A Serif with Serifs? What else is funny?

Vladimir Tamari's picture

As I was standing in the checkout line at a Tokyo supermarket my eye met this Arabic numeral "1". For a while I was struck dumb - what tha! is that a serif - with serifs? It was disorienting - a typographical zen koan- what am I seeing? Then I thought of the poor lettering designer unused to Latin letters and interpreting the 1's upper stroke (can it be called a serif?) in his or her own way. I almost burst out laughing. I later came and took a photo of the sign. The green variation is my photoshopped vision of what a serif with serifs with serifs ...might look like. Keep adding serifs like this and you get a fractal...
Have you seen anything else that is funny? I do not mean ugly or badly-designed glyphs or letters, but something that would make a typographer laugh.

kentlew's picture

> Then I thought of the poor lettering designer unused to Latin letters and interpreting the 1’s upper stroke (can it be called a serif?) in his or her own way.

Uh . . . that would be Frederic Goudy. http://www.myfonts.com/fonts/adobe/copperplate-gothic/

Vladimir Tamari's picture

You are absolutely right - even Microsoft Word has this Copperplate Gothic font! Ok the joke is on me, but I still think it is ..quaint. In Japan so many signs use strange English I thought this was a graphical extention of the genre. See http://www.engrish.com/

cerulean's picture

Back in school I attended a presentation by... Hoefler, I think, but I may not be remembering correctly. Anyway, he was leading us through the design of a typeface, and apparently the creation of swash characters had become a bit much, and he had to indulge in a little self-parody. Imagine an octothorpe, a slash, a period... all with a big ol' Bookman swash extending from the upper left, or as close to an upper left as could be had.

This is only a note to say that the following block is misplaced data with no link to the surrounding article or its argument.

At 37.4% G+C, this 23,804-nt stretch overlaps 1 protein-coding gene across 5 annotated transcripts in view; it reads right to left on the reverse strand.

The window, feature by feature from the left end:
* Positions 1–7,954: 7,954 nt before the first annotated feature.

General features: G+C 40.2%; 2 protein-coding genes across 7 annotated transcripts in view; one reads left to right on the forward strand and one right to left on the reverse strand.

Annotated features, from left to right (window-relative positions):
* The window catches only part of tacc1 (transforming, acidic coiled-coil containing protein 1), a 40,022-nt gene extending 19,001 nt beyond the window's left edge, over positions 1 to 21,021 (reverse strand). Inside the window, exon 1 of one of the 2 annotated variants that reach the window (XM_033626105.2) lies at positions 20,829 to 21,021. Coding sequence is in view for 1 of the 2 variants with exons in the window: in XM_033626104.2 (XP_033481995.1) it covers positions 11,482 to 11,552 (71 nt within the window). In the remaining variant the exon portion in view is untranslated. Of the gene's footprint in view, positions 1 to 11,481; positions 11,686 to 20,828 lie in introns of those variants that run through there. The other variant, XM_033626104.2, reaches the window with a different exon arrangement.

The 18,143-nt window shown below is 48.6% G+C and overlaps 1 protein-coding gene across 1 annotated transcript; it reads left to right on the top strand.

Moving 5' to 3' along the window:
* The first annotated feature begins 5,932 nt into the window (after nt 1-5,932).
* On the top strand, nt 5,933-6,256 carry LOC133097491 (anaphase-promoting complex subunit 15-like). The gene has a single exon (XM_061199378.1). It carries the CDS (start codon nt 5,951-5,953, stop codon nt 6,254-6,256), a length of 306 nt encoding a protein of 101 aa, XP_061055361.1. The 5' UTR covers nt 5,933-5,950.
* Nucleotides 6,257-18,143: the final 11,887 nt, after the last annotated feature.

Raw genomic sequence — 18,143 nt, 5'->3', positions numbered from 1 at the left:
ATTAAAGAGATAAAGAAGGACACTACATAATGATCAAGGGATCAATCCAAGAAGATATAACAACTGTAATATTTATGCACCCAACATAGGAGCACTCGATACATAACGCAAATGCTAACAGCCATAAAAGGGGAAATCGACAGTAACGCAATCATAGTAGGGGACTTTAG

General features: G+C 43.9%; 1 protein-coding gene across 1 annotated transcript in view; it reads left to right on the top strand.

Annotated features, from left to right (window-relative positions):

dezcom's picture

When I first saw Copperplate years ago, I thought the figure 1 was quite odd as well but now that I am used to it, it doesn't bother me.

ChrisL

John Hudson's picture

Here's an interesting design challenge: devise another form for the numeral 1 that conforms to Copperplate and also retains a significant visual distinction betweem 1 and I.

russellm's picture

This is kind of like one of those fishing stories where the fish gets bigger with every telling, because I can't find it now, but... I did a sketch a few months ago of letters with endlessly iterating serifs... Well the idea was infinite iterations of serifs, but it gets crowded really fast so it only got to about 4 or 5 levels. And it was the Goudy Copperplate 1 that gave me the idea. It's odd. It looks like a part of a kitchen sink drain, but I like it.

-=®=-

Vladimir Tamari's picture

Alessandro - thanks for the haha-meter (am I the only one who finds the Typophile link color too subtle to distinguish from the rest?
cerulean - yes swashbuckling periods and slashes are what I had in mind uner the category of funny type.
ChrisL - the eye can get used to anything - even that eyeglass lowercase g- I wonder what is its ancestry?